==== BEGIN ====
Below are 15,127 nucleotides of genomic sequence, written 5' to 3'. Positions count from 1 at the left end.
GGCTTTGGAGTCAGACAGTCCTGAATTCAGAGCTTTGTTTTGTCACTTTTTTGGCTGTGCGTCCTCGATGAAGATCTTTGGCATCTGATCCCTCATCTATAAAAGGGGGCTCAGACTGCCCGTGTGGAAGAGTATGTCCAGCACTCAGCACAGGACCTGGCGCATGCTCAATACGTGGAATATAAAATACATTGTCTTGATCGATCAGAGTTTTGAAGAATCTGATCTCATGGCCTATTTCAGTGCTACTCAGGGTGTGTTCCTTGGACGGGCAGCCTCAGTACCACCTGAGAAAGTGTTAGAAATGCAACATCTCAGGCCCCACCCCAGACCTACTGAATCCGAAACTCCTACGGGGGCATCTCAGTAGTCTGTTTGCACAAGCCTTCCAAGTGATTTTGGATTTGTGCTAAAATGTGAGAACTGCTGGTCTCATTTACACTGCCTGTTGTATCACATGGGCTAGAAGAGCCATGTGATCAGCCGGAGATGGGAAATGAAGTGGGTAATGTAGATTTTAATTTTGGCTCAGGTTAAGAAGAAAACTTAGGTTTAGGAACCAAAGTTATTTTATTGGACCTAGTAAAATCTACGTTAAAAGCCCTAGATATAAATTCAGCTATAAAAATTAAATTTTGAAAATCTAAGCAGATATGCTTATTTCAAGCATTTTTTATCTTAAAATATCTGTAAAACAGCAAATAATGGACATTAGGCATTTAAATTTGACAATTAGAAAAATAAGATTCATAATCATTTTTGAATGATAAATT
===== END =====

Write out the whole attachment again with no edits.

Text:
Below are 15,127 nucleotides of genomic sequence, written 5' to 3'. Positions count from 1 at the left end.
GGCTTTGGAGTCAGACAGTCCTGAATTCAGAGCTTTGTTTTGTCACTTTTTTGGCTGTGCGTCCTCGATGAAGATCTTTGGCATCTGATCCCTCATCTATAAAAGGGGGCTCAGACTGCCCGTGTGGAAGAGTATGTCCAGCACTCAGCACAGGACCTGGCGCATGCTCAATACGTGGAATATAAAATACATTGTCTTGATCGATCAGAGTTTTGAAGAATCTGATCTCATGGCCTATTTCAGTGCTACTCAGGGTGTGTTCCTTGGACGGGCAGCCTCAGTACCACCTGAGAAAGTGTTAGAAATGCAACATCTCAGGCCCCACCCCAGACCTACTGAATCCGAAACTCCTACGGGGGCATCTCAGTAGTCTGTTTGCACAAGCCTTCCAAGTGATTTTGGATTTGTGCTAAAATGTGAGAACTGCTGGTCTCATTTACACTGCCTGTTGTATCACATGGGCTAGAAGAGCCATGTGATCAGCCGGAGATGGGAAATGAAGTGGGTAATGTAGATTTTAATTTTGGCTCAGGTTAAGAAGAAAACTTAGGTTTAGGAACCAAAGTTATTTTATTGGACCTAGTAAAATCTACGTTAAAAGCCCTAGATATAAATTCAGCTATAAAAATTAAATTTTGAAAATCTAAGCAGATATGCTTATTTCAAGCATTTTTTATCTTAAAATATCTGTAAAACAGCAAATAATGGACATTAGGCATTTAAATTTGACAATTAGAAAAATAAGATTCATAATCATTTTTGAATGATAAATT